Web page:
In the previous issue of Transform, our quarterly customer magazine, we highlighted how financial barriers and infrastructure constraints have made urban populations across the emerging world accustomed to using services delivered in innovative and creative ways. Where the need is greatest, innovation thrives.
What’s great is the fact that enabling service delivery across both emerging as well as remote areas often drives real socio-economic impact. As Christele Delbe, Vodafone Group Head of Sustainability, explains: “Our mobile services are transforming access to financial services but also local communities’ ability to access energy, water, education, health and agricultural services.”
The best way for Vodafone to deliver socio-economic benefits is to understand our customers’ needs and deliver commercially successful services. This article presents eight short stories which each have a true and lasting sustainability impact because they address human needs through a scalable business model.
1: Paying Dividends in Kenya
Access to financial services is limited in emerging markets like Kenya; some people can’t get a bank account and others can’t even get to a bank. With our mobile payments solution, M-Pesa, we’re breaking down these barriers. We’re enabling M-Pesa’s millions of users to connect to the financial services they need, using their mobile phones alone. Users can transfer money to family and friends, pay for goods in shops, access savings accounts, take out insurance and loans and even receive dividends. All, without a bank account.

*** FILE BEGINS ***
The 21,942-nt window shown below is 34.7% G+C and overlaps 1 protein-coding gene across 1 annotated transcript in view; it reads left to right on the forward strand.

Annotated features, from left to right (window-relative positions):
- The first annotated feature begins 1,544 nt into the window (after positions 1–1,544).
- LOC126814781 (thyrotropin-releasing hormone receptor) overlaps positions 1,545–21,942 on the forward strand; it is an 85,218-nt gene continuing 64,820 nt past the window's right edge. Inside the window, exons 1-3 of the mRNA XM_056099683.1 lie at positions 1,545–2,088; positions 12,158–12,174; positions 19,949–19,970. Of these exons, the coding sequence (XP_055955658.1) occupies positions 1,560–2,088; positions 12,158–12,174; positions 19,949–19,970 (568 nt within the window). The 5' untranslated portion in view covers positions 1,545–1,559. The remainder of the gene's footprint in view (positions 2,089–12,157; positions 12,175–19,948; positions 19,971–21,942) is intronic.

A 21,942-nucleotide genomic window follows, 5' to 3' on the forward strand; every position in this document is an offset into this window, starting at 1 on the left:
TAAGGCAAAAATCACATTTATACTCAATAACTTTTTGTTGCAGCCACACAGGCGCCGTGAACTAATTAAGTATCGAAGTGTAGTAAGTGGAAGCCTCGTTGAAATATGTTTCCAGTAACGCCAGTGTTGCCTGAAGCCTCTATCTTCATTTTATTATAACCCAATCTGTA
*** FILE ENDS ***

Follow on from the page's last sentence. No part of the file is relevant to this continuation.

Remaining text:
2: Readyset in Tanzania
Billions of people worldwide stay connected using mobile phones. For most of us, powering them couldn’t be easier – but in Tanzania, where only 14% of the 46 million population are connected to the grid, it’s a different story. Here, charging a phone often means long-distance travel and long waits. Now though, with our solar-powered mobile phone charging system, Readyset, this is finally changing. Readyset charges up to eight mobile phones a day, from a single solar charge. Local shopkeepers offer the service and its popularity is helping them boost their footfall and their income. Communities across Tanzania can now power their phones in a cleaner, greener, cheaper way – without the long journey.
3: Farmers Club in Turkey
By 2050, the world will need to produce 70% more food to satisfy the global population. But with limited land and water resources, farmers are under huge pressure to improve productivity. The Vodafone Farmers’ Club service in Turkey helps by sending members text message alerts about weather forecasts, crop prices and other information tailored to their local area and crop types, via specially-designed rugged mobile phones. The programme is flourishing and in 2012/13 alone, more than 770,000 farmers subscribed to the club, around 300 million alerts were sent and productivity improved by an estimated €190 million.
4: Vaccination Management - Mozambique